What is a Board of Advisors?

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  • Written By: Mary McMahon
  • Edited By: Bronwyn Harris
  • Last Modified Date: 22 September 2019
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A board of advisors is a small group of people which meets periodically to offer advice and direction to a company. Members of the board do not usually have a share in the company, and they do not bear legal responsibilities for the company's actions. Generally, small and startup firms use a board of advisors so that they get a firm footing in their market, and people on the board are chosen on the base of expertise and prestige.

It can be easy to confuse a board of advisors and a board of directors, since to the uninitiated these two groups may sound the same. However, a board of directors is a group of officials who are elected by shareholders to oversee the company's operations, in contrast with people who are selected by the company. Members of a board of directors do bear legal responsibility for the events which occur on their watch, and they are compensated in stock or cash for their work.

Some people may also use the term “board of advisors” to refer generally to a group of professionals convened to offer advice and assistance with a project. Universities, for example, might have boards of advisors to guide them on sensitive issues, and such boards might also assist research teams and other groups. In this case, members of the board are chosen for their expertise and reputation in the field, to ensure that the project is carried out in a professional and ethical manner.


An advisory board can be a great tool for a small company, especially as it expands and its operations start to go beyond the reach and knowledge of the company's officers. Since the members of the board do not hold any power, they cannot make decisions for the company, but they can offer useful suggestions based upon research and experience. The size of such a board may vary, but three to 10 people is common, ensuring a broad spectrum of views and experience.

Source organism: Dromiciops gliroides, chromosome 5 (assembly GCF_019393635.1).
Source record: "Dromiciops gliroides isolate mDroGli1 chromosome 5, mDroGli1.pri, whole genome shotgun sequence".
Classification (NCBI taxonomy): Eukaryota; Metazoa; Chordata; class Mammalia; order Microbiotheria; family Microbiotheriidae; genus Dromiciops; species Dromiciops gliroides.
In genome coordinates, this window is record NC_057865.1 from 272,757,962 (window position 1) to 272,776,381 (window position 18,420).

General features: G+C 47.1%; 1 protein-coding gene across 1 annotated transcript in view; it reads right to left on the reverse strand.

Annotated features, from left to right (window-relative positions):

Once a company is incorporated, a board of directors must be established to satisfy stockholders. However, a company can choose to retain a board of advisors as well, or to integrate members from the advisory group to the board of directors. Many small companies find the work of such a board extremely useful, because members can spot potential problems, offer suggestions for improvement, and act as consultants on new projects.


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Post 2

I think that especially for a non profit, a board of advisors is very important. My friend had started a non profit several years ago and if she hadn't taken the steps to put together a great board of advisors, it would have been difficult for her to get the necessary expertise to get the organization moving. The Board can also help locate new funding sources, and non profits are always in need of more funding.

Post 1

I've attended many Board of Advisors meetings and know that although the board doesn't have legal responsibilities like the Board of Directors, they do carry certain duties towards the organization. Some board responsibilities include attending and contributing to meetings, full knowledge of issues and agenda of the organization, participation in board functions and events and adherence to any laws relating to board members.

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